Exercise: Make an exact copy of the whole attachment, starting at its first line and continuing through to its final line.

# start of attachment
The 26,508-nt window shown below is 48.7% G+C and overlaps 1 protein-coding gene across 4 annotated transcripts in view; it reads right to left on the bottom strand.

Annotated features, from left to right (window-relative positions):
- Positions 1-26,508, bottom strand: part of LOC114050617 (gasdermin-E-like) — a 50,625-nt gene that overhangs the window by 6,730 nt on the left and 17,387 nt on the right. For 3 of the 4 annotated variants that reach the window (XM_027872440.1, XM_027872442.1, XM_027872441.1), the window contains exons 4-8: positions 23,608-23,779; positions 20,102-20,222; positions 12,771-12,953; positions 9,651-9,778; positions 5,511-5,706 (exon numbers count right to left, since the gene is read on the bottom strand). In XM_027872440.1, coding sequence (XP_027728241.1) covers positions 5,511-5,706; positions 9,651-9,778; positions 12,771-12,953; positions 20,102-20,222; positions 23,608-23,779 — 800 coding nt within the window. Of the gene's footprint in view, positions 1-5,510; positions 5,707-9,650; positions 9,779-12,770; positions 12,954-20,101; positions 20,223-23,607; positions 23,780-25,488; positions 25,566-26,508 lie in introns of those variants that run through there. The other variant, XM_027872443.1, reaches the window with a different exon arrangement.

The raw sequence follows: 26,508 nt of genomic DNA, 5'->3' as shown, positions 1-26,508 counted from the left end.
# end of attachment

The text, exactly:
The 26,508-nt window shown below is 48.7% G+C and overlaps 1 protein-coding gene across 4 annotated transcripts in view; it reads right to left on the bottom strand.

Annotated features, from left to right (window-relative positions):
- Positions 1-26,508, bottom strand: part of LOC114050617 (gasdermin-E-like) — a 50,625-nt gene that overhangs the window by 6,730 nt on the left and 17,387 nt on the right. For 3 of the 4 annotated variants that reach the window (XM_027872440.1, XM_027872442.1, XM_027872441.1), the window contains exons 4-8: positions 23,608-23,779; positions 20,102-20,222; positions 12,771-12,953; positions 9,651-9,778; positions 5,511-5,706 (exon numbers count right to left, since the gene is read on the bottom strand). In XM_027872440.1, coding sequence (XP_027728241.1) covers positions 5,511-5,706; positions 9,651-9,778; positions 12,771-12,953; positions 20,102-20,222; positions 23,608-23,779 — 800 coding nt within the window. Of the gene's footprint in view, positions 1-5,510; positions 5,707-9,650; positions 9,779-12,770; positions 12,954-20,101; positions 20,223-23,607; positions 23,780-25,488; positions 25,566-26,508 lie in introns of those variants that run through there. The other variant, XM_027872443.1, reaches the window with a different exon arrangement.

The raw sequence follows: 26,508 nt of genomic DNA, 5'->3' as shown, positions 1-26,508 counted from the left end.